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Found 9 results

  1. Hello All! I wonder if someone here has the knowledge to solve a very annoying problem I have been facing lately: I create Porcelain plates, about 9" in diameter. The wight of each plate after glaze firing is about 200 to 250 grams which makes them pretty thin. When bisque firing them, all is well - Always. When glaze firing them (1230 C) , many many of the plates are broken WHEN TOUCHED, that means that when I open the kiln, they all look fine but when I come to pick them up, they break up in my hands. Those that do make it in one piece, have a hollow sound when knocked and break soon after. A few facts to add to the mystery: 1. I do not use a slab roller. 2. Other plates that have a wavy edge style also made from the same Porcelain and with the same method do not break at all IN THE SAME FIRING, 3. Some plates do come out OK. 4. Am using an electric Kiln. 5. The plates are only glazed on their top side. 6. Some plates have a supporting ring element (made also from Porcelain) underneath their circumference to keep their shape (raised edges) and some don't. They all break. 7. The plates are bone dry when entering the glaze firing - the glaze is air dried for a few hours before I fire up the kiln. Any help on this issue will be greatly appreciated! Thank you, Diana.
  2. Hello everyone I've searched through the forum but didn't find the answer to my question: If I want to make handbuild plates (so they wouldn't have any foot) and then want to glaze them top and bottom, can I use any kind of stilt to prevent the plate from wrapping? The plates would be made with stoneware fired between cone 8 and 10. I red about plate setters but that means the plate can't be glazed underneath, right? Is there any way to support the plate even though it's glazed? I know for low fire we can use metallic stilts but I wonder if they would wrap at such high temperatures. And what about clay stilts? Thanks!
  3. Hello, I became a member today, because I'm looking for some info. A couple days ago, I bought some second-hand plates under the brand "Faria & Bento". After a thorough search on Google, I just gathered the following info: The plates are handcrafted and made in a small historical village in Portugal. There are no contact info with the ceramics workshop, so I can't retrieve anything further regarding the plates. Also, the search results are pointing to auctions or eBay sellers. I would be grateful if anyone could give me more info on the brand, the historical background of it, even workshop's contact info. Attached you will find a sample how the plates look like. Thank you in advance. P.S.: I don't know if the topic is in the right forum. If it's wrong, please inform me where else I can post it.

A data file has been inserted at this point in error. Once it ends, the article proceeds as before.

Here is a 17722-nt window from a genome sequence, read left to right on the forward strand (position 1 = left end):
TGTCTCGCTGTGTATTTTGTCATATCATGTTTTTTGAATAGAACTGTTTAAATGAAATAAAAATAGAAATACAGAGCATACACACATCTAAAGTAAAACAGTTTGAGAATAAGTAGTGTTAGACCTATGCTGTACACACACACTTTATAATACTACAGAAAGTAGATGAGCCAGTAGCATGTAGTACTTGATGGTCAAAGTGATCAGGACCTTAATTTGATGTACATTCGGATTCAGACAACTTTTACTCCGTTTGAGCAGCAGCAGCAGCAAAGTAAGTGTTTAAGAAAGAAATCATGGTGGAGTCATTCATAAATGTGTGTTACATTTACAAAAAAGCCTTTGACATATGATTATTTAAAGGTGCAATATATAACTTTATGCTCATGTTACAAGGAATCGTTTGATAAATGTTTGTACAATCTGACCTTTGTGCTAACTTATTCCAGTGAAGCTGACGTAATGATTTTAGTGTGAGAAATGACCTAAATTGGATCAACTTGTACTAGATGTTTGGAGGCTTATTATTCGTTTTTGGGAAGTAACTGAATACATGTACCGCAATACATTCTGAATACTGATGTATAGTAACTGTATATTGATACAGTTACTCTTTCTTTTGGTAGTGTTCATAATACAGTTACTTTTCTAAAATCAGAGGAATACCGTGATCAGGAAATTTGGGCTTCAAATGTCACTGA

4. New to dipping plates. Plates are 10"+. Picture on upper side which is waxed. Trying to dip in one color that should be a uniform color (no runs or streaks). Tried make a frame for plate to sit in to be dipped but no way to pour out glaze from top of plate. Not enough glaze to use tongs and the plate vertical. Tried using fingers but glaze is smudgy and irregular where I touched it. Please tell me how it should be done.
  5. Hi everyone, I'm going to be doing a lot of hand building of porcelain, plates. platters. Should I bisque fire upside down (on rims), right way up, on kiln washed shelves or on calcite alumina? Thanks Andrea
  6. Hello, I am new to ceramics. I have made coil and slab pieces during high school art class, but that's it. I think I know the basics of making pieces, but I'm not sure how the whole firing process goes. I have found a used Skutt kiln for sale. Model LT-3K, three tier, new shut off tube assembly, inside 1/2 selves, on roll cart, and vents to outside for $700. Does this sound like a deal to anyone? What should I look out for when purchasing a used kiln? Also, I need all the start up tools. I think I would like to purchase a wheel to make cups, bowls, plates, mugs, and vases. Any thoughts? Thanks!
  7. Help. This is day 6 of waiting for 12" plates to 'pop off' hydrobats😳
  8. When I first learned to throw, trimming was one of the next things I had to master. My prof demonstrated using the trimming tools and working the outside edge of the piece and then working the foot ring in, then if needed leveling off the foot ring with a needle tool. I had very little problem with this technique, as we were using Randall wheels with plaster bats. Everything dried off the bat, and so there was not cutting off from the wheel head. Crank up 3 years when I started at Penn State and using metal wheel heads and having to cut everything off with cutting wire. Sloppy uneven bottoms that would grab my tools and cause uneven pots that had difficult times getting even-plus I was still a newbie. Someone, either a prof or student showed me to use a flat blade held perpendicular across the whole piece directly over the center. By pressing down with this blade the entire bottom would be leveled out. I started to use it constantly and found that there was never any need for the needle tool leveling of the foot ring. It also made it easier to get very even areas on casseroles, plates and other wider forms. I use the technique on nearly everything unless I decide to use a wiggle wire with an untrimmed base.
  9. I need to glaze fire a pile of plates. Problem is, only one plate fist per kiln shelf so I end up having more shelves (in weight) than plates. Is there a better way to do it because this feels like a such a waste.
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